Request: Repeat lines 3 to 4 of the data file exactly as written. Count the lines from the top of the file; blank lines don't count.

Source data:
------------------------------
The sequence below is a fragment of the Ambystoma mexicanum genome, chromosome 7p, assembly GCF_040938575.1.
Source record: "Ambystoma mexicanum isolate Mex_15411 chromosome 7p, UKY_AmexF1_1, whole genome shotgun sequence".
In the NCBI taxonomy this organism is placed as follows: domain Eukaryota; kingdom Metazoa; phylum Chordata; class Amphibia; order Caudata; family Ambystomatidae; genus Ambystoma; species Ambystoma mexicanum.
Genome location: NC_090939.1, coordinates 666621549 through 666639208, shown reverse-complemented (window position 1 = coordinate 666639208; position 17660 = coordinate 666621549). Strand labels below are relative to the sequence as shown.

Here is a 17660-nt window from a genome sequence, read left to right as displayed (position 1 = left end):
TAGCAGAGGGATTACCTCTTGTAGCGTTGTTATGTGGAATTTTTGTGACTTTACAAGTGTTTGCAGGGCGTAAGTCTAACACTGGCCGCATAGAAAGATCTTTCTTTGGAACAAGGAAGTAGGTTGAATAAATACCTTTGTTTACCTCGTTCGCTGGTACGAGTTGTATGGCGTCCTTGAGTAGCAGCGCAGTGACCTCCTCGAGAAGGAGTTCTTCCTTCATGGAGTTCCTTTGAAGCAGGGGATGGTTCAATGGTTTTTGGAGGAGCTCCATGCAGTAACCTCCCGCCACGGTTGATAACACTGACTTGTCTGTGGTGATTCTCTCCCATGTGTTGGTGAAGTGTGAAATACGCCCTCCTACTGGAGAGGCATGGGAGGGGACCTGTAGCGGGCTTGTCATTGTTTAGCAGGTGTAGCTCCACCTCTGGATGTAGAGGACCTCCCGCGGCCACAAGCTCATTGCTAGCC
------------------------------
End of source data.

In the NCBI taxonomy this organism is placed as follows: domain Eukaryota; kingdom Metazoa; phylum Chordata; class Amphibia; order Caudata; family Ambystomatidae; genus Ambystoma; species Ambystoma mexicanum.
Genome location: NC_090939.1, coordinates 666621549 through 666639208, shown reverse-complemented (window position 1 = coordinate 666639208; position 17660 = coordinate 666621549). Strand labels below are relative to the sequence as shown.